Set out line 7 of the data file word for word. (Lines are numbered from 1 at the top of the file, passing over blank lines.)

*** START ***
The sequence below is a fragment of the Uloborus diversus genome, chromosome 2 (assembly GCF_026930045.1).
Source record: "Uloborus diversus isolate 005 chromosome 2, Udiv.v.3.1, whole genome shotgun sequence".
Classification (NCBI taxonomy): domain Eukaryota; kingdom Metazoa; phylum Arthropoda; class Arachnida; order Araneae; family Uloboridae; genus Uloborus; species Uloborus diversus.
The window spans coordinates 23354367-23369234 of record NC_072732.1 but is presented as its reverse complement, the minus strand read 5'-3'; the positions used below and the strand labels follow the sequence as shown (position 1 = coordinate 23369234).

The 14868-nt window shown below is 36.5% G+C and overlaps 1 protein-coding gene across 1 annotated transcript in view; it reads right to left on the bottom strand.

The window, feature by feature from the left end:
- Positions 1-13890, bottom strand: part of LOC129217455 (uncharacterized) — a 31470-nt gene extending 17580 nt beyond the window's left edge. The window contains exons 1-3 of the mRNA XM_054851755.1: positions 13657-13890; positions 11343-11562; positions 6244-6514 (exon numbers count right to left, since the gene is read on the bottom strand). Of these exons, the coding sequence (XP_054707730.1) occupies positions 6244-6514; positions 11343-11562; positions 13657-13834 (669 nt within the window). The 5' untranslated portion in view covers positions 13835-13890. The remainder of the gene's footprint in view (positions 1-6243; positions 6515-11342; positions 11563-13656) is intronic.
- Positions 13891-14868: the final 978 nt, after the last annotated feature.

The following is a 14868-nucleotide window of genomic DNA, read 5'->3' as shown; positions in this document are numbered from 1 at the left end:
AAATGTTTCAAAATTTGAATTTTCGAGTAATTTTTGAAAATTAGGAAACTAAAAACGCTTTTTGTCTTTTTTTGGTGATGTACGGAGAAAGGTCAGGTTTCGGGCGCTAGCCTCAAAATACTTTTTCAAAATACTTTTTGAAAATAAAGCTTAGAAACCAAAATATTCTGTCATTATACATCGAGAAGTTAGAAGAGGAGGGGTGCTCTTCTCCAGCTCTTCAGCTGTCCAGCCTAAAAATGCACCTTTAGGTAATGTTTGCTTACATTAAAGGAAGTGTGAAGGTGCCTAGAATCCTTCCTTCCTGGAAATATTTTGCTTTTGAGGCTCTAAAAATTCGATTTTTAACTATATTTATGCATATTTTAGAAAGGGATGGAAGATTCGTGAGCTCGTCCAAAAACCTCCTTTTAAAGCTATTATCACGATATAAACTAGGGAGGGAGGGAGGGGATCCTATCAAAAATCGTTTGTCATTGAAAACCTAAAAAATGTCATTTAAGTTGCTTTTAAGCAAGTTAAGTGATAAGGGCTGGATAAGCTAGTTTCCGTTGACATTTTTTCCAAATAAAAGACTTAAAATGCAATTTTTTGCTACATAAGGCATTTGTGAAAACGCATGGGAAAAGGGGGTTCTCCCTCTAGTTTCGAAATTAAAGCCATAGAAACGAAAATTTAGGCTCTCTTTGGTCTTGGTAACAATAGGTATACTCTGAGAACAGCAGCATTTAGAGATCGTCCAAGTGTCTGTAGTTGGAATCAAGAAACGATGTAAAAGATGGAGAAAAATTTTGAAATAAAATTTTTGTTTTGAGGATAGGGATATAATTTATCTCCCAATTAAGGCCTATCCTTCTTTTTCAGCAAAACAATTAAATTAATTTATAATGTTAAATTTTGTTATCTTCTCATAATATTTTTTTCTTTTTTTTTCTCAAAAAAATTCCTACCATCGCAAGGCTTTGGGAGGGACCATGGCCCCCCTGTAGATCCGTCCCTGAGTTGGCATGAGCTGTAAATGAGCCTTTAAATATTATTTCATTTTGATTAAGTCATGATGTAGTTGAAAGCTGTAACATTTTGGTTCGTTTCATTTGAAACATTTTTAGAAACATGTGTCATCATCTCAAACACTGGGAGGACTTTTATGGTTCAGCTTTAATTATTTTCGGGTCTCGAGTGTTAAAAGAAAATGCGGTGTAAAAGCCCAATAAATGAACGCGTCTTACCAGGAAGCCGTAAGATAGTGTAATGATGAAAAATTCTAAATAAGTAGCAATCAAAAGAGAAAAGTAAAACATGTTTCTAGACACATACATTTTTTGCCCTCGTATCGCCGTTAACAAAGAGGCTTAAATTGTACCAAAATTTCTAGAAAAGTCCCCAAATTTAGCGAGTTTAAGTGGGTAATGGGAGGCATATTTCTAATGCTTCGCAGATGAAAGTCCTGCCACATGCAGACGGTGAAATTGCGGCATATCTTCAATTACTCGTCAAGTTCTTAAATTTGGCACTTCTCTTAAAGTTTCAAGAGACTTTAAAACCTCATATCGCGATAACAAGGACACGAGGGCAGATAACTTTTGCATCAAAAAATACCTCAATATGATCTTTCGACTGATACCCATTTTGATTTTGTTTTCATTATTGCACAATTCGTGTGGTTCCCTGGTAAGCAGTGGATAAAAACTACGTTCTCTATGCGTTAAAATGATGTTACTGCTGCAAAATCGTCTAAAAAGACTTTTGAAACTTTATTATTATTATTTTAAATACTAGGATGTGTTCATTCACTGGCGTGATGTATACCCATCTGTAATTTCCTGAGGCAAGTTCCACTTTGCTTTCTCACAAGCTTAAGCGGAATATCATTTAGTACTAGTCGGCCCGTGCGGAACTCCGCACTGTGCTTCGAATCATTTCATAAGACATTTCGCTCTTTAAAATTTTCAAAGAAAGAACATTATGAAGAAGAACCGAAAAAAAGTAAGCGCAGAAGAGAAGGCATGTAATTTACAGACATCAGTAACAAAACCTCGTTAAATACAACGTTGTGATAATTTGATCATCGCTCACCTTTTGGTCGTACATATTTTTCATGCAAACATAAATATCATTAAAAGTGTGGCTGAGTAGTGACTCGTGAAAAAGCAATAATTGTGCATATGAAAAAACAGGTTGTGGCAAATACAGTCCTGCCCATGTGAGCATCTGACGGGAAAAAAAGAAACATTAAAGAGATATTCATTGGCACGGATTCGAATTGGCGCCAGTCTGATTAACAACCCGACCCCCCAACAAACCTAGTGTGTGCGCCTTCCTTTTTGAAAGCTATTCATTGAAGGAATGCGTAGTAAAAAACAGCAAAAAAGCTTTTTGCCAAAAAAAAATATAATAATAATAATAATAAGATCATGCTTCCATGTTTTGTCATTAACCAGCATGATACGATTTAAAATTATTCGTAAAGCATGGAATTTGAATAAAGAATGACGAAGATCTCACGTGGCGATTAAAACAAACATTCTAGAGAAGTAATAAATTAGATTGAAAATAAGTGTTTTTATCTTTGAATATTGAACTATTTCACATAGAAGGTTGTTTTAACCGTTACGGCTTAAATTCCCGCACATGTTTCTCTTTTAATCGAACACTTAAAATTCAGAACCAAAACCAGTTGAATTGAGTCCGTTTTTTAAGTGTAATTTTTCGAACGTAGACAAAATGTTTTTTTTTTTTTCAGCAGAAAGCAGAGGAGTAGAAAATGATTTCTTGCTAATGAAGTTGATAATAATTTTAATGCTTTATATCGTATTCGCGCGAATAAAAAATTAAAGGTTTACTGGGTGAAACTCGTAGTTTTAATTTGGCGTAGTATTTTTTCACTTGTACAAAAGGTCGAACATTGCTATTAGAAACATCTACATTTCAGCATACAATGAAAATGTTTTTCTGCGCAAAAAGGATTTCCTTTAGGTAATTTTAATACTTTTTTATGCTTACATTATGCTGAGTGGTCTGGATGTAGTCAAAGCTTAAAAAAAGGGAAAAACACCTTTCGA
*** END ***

- Positions 1-13890, bottom strand: part of LOC129217455 (uncharacterized) — a 31470-nt gene extending 17580 nt beyond the window's left edge. The window contains exons 1-3 of the mRNA XM_054851755.1: positions 13657-13890; positions 11343-11562; positions 6244-6514 (exon numbers count right to left, since the gene is read on the bottom strand). Of these exons, the coding sequence (XP_054707730.1) occupies positions 6244-6514; positions 11343-11562; positions 13657-13834 (669 nt within the window). The 5' untranslated portion in view covers positions 13835-13890. The remainder of the gene's footprint in view (positions 1-6243; positions 6515-11342; positions 11563-13656) is intronic.